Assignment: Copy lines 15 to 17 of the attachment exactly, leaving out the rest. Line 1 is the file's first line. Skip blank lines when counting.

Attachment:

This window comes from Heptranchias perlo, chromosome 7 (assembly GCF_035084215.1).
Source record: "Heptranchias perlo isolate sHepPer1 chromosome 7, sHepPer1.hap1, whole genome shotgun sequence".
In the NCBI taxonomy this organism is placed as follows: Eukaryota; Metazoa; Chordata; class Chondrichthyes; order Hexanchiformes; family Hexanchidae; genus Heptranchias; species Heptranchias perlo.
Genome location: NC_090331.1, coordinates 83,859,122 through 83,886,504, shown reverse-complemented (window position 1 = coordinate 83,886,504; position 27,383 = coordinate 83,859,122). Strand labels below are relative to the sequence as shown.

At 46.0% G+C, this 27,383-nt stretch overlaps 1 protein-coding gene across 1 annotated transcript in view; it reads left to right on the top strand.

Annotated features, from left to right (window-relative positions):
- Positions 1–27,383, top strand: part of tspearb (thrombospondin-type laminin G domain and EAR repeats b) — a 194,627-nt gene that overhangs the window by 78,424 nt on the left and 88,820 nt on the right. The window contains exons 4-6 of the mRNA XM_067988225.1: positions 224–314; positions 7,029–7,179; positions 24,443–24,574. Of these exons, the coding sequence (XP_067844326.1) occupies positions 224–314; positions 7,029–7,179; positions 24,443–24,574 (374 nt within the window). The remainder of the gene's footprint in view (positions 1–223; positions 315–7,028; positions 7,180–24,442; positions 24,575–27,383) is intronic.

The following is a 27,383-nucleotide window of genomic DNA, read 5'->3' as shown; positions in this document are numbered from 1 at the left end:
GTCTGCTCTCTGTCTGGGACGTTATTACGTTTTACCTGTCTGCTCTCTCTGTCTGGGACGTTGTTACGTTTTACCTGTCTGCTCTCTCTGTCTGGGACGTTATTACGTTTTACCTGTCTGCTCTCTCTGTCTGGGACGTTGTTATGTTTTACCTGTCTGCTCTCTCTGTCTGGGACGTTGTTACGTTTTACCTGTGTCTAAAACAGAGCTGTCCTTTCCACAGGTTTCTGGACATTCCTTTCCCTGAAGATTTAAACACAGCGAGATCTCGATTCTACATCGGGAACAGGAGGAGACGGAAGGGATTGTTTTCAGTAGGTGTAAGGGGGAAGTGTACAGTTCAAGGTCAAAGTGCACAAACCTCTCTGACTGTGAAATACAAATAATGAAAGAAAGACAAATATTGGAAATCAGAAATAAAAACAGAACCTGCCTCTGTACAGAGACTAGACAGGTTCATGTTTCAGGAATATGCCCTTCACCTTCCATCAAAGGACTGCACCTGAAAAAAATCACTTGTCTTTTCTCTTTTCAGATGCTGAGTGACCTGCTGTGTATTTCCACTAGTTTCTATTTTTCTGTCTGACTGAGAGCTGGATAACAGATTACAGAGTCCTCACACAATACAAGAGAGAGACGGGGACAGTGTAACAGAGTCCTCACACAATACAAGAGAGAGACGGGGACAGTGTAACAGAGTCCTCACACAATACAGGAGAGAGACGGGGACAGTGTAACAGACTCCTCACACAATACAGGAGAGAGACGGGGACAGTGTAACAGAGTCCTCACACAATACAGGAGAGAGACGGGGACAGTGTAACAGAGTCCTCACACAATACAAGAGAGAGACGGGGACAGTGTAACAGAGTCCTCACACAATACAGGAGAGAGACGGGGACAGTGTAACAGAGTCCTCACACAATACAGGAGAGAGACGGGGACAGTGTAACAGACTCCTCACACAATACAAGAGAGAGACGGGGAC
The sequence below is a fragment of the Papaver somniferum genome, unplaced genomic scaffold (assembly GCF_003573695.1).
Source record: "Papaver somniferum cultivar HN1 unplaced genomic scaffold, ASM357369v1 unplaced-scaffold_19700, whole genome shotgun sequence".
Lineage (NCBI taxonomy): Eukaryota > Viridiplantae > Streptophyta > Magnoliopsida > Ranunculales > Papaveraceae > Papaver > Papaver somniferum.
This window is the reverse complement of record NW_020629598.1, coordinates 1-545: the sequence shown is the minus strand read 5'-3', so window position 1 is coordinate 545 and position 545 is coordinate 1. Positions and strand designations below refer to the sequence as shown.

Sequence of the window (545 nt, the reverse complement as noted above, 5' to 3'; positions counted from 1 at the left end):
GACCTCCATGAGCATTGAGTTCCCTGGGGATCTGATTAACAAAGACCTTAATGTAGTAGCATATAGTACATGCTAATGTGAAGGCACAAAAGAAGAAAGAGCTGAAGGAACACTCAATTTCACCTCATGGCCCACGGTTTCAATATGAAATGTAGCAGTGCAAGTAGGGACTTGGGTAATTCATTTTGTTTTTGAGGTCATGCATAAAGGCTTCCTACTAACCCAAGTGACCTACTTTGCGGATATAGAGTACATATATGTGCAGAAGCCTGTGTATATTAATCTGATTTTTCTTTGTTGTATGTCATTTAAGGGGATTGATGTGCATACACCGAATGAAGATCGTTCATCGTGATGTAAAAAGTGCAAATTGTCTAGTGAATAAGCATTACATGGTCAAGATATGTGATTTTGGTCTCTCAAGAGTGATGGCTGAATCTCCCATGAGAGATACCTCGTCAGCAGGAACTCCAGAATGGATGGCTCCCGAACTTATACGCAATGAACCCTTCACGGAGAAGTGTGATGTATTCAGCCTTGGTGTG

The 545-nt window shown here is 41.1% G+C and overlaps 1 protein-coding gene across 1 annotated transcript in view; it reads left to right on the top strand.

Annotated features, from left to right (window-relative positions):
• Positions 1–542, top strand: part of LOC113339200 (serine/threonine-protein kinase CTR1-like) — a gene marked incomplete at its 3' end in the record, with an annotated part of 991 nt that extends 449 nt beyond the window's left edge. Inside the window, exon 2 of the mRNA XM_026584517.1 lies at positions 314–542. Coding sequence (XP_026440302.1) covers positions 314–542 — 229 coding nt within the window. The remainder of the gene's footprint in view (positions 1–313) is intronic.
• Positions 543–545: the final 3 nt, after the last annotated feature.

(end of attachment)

GACCTCCATGAGCATTGAGTTCCCTGGGGATCTGATTAACAAAGACCTTAATGTAGTAGCATATAGTACATGCTAATGTGAAGGCACAAAAGAAGAAAGAGCTGAAGGAACACTCAATTTCACCTCATGGCCCACGGTTTCAATATGAAATGTAGCAGTGCAAGTAGGGACTTGGGTAATTCATTTTGTTTTTGAGGTCATGCATAAAGGCTTCCTACTAACCCAAGTGACCTACTTTGCGGATATAGAGTACATATATGTGCAGAAGCCTGTGTATATTAATCTGATTTTTCTTTGTTGTATGTCATTTAAGGGGATTGATGTGCATACACCGAATGAAGATCGTTCATCGTGATGTAAAAAGTGCAAATTGTCTAGTGAATAAGCATTACATGGTCAAGATATGTGATTTTGGTCTCTCAAGAGTGATGGCTGAATCTCCCATGAGAGATACCTCGTCAGCAGGAACTCCAGAATGGATGGCTCCCGAACTTATACGCAATGAACCCTTCACGGAGAAGTGTGATGTATTCAGCCTTGGTGTG

The 545-nt window shown here is 41.1% G+C and overlaps 1 protein-coding gene across 1 annotated transcript in view; it reads left to right on the top strand.

Annotated features, from left to right (window-relative positions):